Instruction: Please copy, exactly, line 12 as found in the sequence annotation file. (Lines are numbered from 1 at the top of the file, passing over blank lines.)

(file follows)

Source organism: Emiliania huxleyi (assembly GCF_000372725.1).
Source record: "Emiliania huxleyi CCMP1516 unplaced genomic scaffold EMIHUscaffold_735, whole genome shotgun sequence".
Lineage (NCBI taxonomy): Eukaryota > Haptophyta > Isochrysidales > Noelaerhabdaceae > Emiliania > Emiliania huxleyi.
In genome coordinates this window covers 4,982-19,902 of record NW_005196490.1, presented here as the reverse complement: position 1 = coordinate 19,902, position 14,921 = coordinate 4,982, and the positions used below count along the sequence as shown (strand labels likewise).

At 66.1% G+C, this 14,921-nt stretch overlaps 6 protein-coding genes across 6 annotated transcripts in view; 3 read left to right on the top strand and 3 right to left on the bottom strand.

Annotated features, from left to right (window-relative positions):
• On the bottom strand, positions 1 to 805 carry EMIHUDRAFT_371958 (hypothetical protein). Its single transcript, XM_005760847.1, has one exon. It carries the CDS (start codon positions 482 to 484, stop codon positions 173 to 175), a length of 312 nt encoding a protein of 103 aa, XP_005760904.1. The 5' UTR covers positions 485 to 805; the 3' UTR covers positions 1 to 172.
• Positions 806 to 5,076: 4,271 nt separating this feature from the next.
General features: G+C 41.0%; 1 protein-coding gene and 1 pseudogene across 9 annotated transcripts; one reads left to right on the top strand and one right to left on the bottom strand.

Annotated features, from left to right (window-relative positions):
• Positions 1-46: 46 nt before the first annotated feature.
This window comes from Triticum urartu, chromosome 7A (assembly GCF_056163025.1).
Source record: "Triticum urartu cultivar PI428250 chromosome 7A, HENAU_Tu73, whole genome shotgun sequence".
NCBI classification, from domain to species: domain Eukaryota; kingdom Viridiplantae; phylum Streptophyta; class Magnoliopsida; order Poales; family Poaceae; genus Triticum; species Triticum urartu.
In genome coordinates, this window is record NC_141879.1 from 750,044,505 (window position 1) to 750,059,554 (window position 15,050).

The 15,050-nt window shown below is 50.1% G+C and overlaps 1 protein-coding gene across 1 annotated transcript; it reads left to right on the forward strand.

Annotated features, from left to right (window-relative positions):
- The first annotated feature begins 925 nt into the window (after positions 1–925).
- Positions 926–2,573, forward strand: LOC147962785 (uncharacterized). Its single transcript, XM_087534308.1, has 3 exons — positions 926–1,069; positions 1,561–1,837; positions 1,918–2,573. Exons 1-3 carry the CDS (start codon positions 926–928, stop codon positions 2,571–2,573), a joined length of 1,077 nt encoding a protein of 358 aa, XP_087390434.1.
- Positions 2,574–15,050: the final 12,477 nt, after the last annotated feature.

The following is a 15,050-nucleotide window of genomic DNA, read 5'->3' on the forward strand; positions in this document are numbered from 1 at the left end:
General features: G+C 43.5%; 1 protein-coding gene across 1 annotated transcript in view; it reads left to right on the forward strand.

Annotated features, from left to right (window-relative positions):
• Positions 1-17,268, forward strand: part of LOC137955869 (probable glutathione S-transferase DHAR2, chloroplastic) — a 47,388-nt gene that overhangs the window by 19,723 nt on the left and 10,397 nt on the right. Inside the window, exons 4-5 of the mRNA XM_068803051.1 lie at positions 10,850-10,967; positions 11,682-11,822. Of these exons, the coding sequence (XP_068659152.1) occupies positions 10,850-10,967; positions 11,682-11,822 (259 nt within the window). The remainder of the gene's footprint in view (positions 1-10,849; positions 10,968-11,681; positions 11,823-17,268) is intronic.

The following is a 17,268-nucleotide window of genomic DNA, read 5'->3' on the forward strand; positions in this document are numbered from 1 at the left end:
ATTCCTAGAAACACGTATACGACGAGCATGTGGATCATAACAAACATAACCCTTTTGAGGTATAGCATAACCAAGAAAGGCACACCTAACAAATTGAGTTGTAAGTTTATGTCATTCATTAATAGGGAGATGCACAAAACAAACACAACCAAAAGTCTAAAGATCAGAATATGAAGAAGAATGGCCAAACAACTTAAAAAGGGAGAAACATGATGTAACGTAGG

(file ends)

This window comes from Triticum urartu, chromosome 7A (assembly GCF_056163025.1).